Category Archives: LDK378

Back on LDK378

First, the good news. On Monday my liver enzymes had fallen to the acceptable range and I went back on LDK378 at 400mg. As long as I am on this particular therapy, I will stay away from alcohol, levaquin and NSAID’s (advil had been my anti inflammatory of choice). I have been eating lots of liver loving foods (beets, beets and more beets) as well as a daily dose of prunes and bran: my friend Mateo suggested All Bran Buds, which I am happy to say are highly effective.

For the time being, ice cream has been added to my diet, and I have already gained back four of the pounds I lost. Happily, my wheezing is much improved and my energy is back in spades.

Perhaps best of all, my spirits have risen accordingly; I am back in fighting mode.

 

 

Playing the numbers

Slow, but steady. The results are in from my recent CT scan and 40% resolution has eased on up to 45%. A significant five percent, as the negative side effects (gastrointestinal issues) from LDK378 have increased in intensity as well.  Dr. Shaw and I had spoken about possibly moving my dose back down to 400 mg if there had been no incremental improvement in tumor burden.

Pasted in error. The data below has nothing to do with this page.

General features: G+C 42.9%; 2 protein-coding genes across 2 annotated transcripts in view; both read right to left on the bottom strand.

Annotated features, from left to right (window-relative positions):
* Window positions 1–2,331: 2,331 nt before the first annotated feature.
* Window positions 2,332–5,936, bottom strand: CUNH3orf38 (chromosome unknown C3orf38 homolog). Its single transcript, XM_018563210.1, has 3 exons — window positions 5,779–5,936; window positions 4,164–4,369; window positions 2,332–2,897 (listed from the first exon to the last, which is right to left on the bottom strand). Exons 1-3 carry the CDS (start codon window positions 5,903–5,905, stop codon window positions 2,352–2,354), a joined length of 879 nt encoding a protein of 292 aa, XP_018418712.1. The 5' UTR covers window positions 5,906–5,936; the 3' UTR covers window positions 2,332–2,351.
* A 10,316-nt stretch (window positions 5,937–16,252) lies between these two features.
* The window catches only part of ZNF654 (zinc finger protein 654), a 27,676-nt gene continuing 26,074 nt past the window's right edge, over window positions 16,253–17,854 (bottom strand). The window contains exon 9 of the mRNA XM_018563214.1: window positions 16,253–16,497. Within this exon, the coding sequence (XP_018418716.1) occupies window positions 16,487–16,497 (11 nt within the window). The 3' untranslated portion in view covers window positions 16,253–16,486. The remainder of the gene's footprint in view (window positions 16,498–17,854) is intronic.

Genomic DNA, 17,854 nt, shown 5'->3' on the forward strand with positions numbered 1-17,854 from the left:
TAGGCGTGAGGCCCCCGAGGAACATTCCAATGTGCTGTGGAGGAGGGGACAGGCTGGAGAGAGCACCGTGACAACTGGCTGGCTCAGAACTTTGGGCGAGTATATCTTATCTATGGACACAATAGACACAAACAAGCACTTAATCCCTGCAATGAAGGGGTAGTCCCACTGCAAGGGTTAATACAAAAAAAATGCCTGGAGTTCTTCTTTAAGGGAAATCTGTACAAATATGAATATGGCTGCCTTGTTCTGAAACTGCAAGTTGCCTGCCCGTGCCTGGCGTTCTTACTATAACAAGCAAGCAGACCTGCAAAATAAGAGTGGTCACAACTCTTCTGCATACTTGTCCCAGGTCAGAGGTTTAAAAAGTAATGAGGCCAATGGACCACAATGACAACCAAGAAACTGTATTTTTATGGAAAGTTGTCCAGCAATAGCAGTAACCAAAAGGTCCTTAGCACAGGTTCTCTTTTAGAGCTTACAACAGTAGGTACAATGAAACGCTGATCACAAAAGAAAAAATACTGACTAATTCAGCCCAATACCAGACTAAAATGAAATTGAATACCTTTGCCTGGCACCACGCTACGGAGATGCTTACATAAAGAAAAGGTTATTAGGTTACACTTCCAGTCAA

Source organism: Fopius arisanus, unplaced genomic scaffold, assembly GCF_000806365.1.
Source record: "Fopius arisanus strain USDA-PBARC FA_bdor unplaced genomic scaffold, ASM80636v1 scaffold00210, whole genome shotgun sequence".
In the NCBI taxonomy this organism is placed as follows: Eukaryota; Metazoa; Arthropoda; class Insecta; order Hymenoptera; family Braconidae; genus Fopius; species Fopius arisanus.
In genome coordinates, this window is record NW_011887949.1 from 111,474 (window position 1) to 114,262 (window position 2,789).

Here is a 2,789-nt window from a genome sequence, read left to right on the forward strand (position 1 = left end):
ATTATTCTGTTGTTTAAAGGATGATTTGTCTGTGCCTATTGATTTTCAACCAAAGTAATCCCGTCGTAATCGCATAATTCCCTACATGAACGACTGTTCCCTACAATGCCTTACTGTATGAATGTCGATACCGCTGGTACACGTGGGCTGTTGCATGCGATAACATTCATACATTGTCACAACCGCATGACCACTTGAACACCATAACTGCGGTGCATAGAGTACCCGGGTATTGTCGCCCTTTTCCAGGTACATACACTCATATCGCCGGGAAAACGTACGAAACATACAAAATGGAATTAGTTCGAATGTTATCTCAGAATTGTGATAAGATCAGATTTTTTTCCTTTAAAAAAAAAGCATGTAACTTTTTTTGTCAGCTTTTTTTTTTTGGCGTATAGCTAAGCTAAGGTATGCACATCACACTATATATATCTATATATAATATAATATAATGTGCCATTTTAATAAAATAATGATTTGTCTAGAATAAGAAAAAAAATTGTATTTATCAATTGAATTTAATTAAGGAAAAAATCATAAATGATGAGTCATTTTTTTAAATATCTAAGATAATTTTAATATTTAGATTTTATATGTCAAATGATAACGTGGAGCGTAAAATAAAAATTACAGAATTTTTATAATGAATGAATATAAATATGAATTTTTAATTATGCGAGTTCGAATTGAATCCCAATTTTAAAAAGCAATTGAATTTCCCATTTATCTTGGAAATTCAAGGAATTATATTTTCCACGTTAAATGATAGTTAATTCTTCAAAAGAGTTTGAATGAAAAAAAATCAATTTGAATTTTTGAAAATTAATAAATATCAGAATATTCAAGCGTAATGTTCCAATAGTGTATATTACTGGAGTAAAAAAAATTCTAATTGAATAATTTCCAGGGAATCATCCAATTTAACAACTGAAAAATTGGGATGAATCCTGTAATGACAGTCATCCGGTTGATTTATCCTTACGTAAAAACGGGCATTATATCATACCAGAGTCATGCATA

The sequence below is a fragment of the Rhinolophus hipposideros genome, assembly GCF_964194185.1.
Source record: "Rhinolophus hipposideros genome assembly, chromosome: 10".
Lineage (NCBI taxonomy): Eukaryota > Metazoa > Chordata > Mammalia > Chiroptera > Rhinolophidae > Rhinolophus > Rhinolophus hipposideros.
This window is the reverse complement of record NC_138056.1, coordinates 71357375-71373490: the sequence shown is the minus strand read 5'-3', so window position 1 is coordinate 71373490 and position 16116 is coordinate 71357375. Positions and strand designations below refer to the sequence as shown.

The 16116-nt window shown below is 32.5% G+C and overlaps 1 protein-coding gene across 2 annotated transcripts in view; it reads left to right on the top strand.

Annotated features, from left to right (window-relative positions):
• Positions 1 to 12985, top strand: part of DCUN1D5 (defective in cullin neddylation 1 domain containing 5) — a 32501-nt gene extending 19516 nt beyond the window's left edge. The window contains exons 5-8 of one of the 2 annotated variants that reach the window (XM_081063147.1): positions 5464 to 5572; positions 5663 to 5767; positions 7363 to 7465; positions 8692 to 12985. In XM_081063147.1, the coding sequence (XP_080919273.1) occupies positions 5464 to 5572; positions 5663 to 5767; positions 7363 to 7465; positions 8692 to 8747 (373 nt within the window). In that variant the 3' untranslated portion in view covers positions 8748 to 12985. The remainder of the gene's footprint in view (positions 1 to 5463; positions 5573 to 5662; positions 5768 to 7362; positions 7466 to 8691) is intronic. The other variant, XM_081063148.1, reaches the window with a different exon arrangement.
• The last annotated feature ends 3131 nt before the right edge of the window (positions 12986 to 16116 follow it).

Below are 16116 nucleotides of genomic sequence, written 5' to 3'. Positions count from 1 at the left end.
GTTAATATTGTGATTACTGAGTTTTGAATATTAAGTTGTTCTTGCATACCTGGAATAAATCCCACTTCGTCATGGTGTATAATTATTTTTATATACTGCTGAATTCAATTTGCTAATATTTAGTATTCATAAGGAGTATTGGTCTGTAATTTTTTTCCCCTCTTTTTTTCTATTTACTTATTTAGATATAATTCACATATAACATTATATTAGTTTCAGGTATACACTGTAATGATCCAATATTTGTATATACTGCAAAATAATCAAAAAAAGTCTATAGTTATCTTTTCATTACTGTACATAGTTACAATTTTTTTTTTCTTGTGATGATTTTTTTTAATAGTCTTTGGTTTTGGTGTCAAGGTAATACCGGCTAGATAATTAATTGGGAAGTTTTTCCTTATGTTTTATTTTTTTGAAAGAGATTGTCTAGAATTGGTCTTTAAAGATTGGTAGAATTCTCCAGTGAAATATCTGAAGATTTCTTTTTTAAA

The Radiology Report is less cheering, although certainly is not what I would characterize as a bad report. It reads:

IMPRESSION:  Persistent groundglass opacities in the anterior and inferior left lung and along the right minor fissure. The opacities in the left lung are slightly more prominent. There are no definite new lesions.

It’s all a curious algorithm; this response/non-response thing. “Tumor size has traditionally been estimated from bidimensional measurements (the product of the longest diameter and its longest perpendicular diameter for each tumor)” (quoted from an article in the Japanese Journal of Clinical Oncology) Basically, a linear measurement, which is quite dependent upon the outside diameter of a lesion, is used to estimate volume. Baseline measurements are taken at the onset of a particular treatment, and response (and/or stability or progression) is assessed by comparing successive scans to the initial chest CT. Evidently my earlier 40% (https://lifeandbreath.wordpress.com/2011/12/14/big-four-oh/) was not the cutoff for partial response but rather exceeded it. I should have done my homework. From Wikipedia: